Do house prices reflect fundamentals? Aggregate and panel data evidence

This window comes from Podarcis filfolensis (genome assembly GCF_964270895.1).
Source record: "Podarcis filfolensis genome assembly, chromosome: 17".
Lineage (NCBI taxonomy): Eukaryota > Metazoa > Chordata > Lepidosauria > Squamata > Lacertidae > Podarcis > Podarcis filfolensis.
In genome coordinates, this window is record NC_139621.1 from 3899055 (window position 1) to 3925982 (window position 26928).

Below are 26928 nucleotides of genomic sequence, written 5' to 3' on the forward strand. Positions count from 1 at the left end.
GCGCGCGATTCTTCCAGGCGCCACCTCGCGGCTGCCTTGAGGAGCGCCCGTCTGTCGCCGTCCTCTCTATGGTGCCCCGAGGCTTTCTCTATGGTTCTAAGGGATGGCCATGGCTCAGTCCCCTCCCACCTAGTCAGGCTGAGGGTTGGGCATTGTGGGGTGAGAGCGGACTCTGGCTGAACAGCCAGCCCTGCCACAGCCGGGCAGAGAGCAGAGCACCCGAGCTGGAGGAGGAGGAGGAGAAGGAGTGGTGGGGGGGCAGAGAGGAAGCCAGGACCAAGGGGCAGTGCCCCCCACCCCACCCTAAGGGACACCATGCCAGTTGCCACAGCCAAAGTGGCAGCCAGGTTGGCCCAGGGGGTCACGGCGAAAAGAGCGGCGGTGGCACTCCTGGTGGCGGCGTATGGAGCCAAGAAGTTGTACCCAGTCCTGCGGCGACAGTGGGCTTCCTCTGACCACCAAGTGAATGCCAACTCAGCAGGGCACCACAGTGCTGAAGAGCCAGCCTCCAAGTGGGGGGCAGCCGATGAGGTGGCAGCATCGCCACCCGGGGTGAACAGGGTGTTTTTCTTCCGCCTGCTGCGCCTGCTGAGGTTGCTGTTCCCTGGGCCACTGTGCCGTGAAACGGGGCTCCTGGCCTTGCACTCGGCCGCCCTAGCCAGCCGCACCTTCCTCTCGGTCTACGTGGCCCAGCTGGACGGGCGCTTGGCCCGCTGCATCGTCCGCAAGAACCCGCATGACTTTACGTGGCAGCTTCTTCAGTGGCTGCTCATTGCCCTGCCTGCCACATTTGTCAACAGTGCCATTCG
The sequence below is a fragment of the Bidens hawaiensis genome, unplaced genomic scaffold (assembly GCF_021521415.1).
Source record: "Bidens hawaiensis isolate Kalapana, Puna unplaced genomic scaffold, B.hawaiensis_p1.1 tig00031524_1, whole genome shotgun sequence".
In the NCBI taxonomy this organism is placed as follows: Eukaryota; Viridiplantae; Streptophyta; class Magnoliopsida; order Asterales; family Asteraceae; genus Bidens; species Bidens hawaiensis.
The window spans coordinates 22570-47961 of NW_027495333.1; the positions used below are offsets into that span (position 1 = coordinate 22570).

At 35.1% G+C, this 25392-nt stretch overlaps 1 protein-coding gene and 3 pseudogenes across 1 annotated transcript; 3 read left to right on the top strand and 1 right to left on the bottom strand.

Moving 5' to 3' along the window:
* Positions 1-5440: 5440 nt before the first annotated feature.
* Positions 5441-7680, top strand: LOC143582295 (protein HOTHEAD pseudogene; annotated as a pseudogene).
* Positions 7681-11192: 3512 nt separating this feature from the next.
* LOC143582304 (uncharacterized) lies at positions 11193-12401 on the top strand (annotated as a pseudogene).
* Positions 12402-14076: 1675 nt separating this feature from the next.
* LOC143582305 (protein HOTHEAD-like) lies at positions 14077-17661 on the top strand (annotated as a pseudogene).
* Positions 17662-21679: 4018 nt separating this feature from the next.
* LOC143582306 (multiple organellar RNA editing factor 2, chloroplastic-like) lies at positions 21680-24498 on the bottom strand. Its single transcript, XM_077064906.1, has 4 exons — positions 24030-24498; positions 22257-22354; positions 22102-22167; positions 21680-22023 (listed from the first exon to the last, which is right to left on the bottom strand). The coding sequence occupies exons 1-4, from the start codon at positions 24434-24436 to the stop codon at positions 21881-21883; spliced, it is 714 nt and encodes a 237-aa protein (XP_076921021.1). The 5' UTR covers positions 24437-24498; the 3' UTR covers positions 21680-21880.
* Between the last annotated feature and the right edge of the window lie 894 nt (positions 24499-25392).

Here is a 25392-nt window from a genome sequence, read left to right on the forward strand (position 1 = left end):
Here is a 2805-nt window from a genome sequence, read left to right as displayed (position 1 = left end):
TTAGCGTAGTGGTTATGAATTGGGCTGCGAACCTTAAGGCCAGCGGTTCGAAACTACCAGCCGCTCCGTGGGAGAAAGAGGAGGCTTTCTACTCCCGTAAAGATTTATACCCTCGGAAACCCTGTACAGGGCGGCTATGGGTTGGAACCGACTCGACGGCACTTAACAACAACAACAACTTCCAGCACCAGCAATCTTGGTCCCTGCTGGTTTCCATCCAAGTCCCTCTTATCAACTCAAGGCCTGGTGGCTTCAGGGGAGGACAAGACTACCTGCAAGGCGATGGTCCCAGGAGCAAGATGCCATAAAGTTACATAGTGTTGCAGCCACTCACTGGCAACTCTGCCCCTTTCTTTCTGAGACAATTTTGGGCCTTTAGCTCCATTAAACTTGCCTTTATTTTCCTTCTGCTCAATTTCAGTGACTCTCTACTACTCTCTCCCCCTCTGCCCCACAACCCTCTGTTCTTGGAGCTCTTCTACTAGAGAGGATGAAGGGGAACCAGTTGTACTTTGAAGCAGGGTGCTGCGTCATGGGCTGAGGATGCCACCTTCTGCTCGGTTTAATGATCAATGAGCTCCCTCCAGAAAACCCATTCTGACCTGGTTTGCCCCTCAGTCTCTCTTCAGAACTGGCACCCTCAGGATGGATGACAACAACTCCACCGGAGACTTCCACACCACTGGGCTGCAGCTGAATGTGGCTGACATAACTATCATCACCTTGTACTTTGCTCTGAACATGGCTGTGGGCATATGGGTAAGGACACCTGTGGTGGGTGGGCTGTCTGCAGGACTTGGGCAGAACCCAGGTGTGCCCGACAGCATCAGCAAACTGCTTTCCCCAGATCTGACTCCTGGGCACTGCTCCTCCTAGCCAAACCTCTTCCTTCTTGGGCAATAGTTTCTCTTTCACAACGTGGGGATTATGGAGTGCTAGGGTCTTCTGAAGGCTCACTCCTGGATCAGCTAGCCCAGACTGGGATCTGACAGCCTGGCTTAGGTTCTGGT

We investigate whether recently high and consequently rapidly decreasing U.S. house prices have been justified by fundamental factors such as personal income, population, house rent, stock market wealth, building costs, and mortgage rate. We first conduct the standard unit root and cointegration tests with aggregate data. Nationwide analysis potentially suffers from problems of the low power of stationarity tests and the ignorance of dependence among regional house markets. Therefore, we also employ panel data stationarity tests which are robust to cross-sectional dependence. Contrary to previous panel studies of the U.S. housing market, we consider several, not just one, fundamental factors. Our results confirm that panel data unit root tests have greater power as compared with univariate tests. However, the overall conclusions are the same for both methodologies. The house price does not align with the fundamentals in sub-samples prior to 1996 and from 1997 to 2006. It appears that the real estate prices take long swings from their fundamental value and it can take decades before they revert to it. The most recent correction (a collapsed bubble) occurred around 2006.
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